It sounds weird, but it’s true: “I’ve seen people put weights around their head to try to strengthen their neck, and it can actually injure neck muscles,” says Dr. Broach. Ditto for cervical traction, which involves the use of weights to pull the spinal column into alignment. Research shows it doesn’t help treat neck pain. Instead, stick to therapeutic exercises, stretching, and movements and activities that you really enjoy. 

Frequently Asked Questions

Are there certain movements that make arthritis worse?

You may notice that your neck arthritis worsens if you look up or down for a long time, or you perform an activity where your neck has to be in the same position for a while, like driving. 

There is no such thing as “perfect” posture, but staying in the same position for a long time can put extra strain on your neck and cause some pain. How you hold yourself is not what’s important. What matters is how long you stay in one particular position.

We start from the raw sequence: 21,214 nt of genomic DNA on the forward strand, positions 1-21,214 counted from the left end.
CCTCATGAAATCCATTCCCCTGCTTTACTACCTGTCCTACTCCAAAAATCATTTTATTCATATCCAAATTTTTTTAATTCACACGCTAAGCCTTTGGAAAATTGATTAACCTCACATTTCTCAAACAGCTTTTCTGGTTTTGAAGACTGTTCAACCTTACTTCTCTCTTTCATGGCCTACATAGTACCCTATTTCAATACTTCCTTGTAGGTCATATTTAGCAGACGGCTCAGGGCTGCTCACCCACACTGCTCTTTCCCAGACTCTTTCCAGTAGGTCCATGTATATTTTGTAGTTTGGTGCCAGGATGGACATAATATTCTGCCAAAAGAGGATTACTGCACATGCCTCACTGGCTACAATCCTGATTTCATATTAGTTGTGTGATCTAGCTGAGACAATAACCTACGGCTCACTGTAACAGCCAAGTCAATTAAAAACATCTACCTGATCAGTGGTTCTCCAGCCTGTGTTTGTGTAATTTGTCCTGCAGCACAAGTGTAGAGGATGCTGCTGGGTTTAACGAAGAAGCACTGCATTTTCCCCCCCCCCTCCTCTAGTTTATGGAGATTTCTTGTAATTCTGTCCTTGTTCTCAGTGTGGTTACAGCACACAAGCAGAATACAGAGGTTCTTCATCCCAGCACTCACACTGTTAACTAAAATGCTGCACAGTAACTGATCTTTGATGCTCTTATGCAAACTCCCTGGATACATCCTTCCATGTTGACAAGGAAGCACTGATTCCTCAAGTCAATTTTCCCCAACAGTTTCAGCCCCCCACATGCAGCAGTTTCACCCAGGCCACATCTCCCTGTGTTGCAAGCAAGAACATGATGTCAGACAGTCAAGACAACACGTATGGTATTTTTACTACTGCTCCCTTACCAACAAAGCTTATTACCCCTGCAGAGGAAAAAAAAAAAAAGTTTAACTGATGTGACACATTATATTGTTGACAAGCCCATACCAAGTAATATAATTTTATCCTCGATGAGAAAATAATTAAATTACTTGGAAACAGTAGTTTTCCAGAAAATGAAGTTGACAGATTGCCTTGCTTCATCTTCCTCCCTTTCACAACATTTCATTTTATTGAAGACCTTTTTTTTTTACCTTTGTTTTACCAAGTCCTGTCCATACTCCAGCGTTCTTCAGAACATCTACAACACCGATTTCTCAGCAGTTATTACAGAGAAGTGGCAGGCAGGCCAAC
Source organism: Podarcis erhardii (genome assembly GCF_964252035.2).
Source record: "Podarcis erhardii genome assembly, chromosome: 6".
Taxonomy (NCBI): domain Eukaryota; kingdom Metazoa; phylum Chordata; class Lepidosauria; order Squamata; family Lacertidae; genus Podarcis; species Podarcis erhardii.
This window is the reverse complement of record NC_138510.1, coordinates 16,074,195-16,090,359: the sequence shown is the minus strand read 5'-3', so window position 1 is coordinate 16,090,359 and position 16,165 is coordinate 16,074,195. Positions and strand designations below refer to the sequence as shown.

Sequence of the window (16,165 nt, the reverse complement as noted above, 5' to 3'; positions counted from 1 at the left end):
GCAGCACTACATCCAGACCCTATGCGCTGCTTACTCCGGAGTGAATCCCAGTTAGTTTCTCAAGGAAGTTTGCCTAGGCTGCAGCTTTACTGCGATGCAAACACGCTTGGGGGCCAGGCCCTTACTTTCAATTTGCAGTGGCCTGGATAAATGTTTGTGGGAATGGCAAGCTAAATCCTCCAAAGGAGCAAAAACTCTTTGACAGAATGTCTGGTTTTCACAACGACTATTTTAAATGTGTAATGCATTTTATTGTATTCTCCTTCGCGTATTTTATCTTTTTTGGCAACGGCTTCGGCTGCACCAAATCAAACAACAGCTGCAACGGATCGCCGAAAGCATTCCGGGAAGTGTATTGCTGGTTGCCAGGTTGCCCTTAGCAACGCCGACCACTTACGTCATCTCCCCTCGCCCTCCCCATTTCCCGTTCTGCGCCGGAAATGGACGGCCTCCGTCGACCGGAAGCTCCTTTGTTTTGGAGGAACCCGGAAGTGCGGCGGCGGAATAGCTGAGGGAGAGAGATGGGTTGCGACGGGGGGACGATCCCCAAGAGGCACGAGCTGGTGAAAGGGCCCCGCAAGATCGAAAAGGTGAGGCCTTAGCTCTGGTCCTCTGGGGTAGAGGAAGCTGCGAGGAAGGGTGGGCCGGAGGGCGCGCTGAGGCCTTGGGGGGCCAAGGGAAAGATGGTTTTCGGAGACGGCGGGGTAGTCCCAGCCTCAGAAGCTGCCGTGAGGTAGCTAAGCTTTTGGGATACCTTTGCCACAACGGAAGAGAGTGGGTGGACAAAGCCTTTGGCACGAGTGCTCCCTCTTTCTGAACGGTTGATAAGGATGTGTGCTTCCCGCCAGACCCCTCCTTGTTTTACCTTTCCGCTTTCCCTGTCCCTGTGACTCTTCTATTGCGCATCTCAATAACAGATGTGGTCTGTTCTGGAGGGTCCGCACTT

That’s why Hinge Health likes to remind people that they’re almost always safe to move, even if pain is present. 

How should you sleep if you have neck arthritis symptoms?

When it comes to choosing the right pillow for neck arthritis, less is more. “I find it’s better if people with neck arthritis use fewer pillows, and thinner ones,” says Dr. Broach. “If your pillow is too thick, it can make neck pain worse.” Look for one that keeps your head level with your body in a neutral position. As far as a sleep position, back or side is best, adds Dr. Broach. “Sleeping on your stomach is tough, because it forces your neck to the side,” she explains.

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References

  1. Park, D. K. (2021, April). Cervical Spondylosis (Arthritis of the Neck). American Academy of Orthopedic Surgeons. https://orthoinfo.aaos.org/en/diseases--conditions/cervical-spondylosis-arthritis-of-the-neck